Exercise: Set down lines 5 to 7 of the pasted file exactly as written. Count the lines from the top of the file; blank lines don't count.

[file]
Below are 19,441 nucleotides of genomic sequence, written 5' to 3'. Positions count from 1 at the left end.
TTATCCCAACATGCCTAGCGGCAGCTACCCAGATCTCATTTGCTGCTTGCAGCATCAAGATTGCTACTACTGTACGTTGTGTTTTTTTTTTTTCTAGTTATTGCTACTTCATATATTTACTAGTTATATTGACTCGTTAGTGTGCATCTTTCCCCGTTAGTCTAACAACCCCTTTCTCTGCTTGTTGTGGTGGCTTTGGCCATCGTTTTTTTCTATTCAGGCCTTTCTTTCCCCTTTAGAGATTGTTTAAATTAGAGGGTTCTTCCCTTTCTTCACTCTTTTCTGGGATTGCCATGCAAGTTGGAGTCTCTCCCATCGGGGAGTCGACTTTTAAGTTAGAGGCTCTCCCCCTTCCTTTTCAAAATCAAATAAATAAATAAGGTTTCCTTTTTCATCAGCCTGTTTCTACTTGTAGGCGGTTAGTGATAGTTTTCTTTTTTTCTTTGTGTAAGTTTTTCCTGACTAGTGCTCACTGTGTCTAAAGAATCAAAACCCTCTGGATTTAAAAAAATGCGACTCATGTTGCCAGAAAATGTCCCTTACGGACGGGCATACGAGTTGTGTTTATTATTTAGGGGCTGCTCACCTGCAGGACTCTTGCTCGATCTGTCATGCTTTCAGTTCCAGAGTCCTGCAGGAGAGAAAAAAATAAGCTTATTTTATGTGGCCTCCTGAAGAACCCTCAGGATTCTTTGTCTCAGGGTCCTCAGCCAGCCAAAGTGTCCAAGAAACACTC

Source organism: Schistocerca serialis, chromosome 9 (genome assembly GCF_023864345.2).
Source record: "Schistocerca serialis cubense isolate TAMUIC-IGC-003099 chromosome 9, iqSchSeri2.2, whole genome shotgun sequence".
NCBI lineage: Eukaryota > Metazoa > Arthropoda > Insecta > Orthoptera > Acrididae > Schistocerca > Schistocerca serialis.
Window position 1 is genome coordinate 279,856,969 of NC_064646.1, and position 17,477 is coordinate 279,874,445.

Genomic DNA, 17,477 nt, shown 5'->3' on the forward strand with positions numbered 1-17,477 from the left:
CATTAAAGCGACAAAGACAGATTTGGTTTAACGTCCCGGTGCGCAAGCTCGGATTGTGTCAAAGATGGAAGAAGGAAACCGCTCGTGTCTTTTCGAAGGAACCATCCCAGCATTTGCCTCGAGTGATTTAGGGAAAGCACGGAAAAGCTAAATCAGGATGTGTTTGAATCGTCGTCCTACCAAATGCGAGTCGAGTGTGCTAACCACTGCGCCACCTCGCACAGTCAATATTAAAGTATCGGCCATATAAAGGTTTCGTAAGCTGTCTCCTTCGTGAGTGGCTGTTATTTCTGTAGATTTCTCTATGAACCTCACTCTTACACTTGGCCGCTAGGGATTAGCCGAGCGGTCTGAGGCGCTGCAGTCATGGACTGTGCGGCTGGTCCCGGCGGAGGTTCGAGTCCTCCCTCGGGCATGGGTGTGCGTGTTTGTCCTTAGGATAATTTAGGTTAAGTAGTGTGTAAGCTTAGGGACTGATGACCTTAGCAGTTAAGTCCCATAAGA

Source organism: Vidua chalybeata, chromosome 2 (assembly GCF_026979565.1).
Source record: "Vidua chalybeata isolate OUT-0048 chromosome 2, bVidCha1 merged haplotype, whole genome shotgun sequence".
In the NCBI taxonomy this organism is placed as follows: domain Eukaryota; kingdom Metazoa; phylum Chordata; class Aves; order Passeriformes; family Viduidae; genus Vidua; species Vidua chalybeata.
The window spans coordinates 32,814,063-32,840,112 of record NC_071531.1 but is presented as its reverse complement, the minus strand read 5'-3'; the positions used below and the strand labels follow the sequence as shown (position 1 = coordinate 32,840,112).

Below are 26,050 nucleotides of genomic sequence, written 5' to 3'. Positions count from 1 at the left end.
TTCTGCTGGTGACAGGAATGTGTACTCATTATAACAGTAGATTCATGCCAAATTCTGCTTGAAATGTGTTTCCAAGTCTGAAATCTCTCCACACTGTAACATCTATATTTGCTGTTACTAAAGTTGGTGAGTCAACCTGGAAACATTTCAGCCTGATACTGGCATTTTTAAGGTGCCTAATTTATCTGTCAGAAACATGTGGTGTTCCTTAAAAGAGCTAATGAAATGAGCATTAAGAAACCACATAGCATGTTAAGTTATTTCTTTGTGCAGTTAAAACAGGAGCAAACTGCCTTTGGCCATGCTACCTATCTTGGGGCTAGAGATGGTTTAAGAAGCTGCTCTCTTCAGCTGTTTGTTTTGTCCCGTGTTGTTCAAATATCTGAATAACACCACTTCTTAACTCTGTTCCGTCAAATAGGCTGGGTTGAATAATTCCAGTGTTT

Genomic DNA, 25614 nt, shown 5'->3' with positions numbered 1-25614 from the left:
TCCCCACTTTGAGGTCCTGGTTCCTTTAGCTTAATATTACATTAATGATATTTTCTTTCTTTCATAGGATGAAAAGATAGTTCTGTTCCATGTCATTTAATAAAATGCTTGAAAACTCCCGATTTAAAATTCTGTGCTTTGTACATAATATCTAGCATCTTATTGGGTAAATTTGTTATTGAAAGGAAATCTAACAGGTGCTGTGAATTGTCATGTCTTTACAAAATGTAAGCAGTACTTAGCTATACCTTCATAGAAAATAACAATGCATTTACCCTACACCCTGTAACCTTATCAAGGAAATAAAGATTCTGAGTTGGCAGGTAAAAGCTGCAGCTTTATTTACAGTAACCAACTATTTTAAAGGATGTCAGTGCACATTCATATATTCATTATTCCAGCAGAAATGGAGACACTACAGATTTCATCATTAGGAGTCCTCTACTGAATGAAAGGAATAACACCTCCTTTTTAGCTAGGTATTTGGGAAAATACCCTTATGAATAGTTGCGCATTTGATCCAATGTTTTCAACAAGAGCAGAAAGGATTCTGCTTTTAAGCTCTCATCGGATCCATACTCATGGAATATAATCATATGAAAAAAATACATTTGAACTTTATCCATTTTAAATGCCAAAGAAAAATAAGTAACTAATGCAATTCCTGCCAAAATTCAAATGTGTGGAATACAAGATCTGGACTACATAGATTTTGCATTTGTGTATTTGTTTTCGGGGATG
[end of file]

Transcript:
NCBI lineage: Eukaryota > Metazoa > Arthropoda > Insecta > Orthoptera > Acrididae > Schistocerca > Schistocerca serialis.
Window position 1 is genome coordinate 279,856,969 of NC_064646.1, and position 17,477 is coordinate 279,874,445.

Genomic DNA, 17,477 nt, shown 5'->3' on the forward strand with positions numbered 1-17,477 from the left: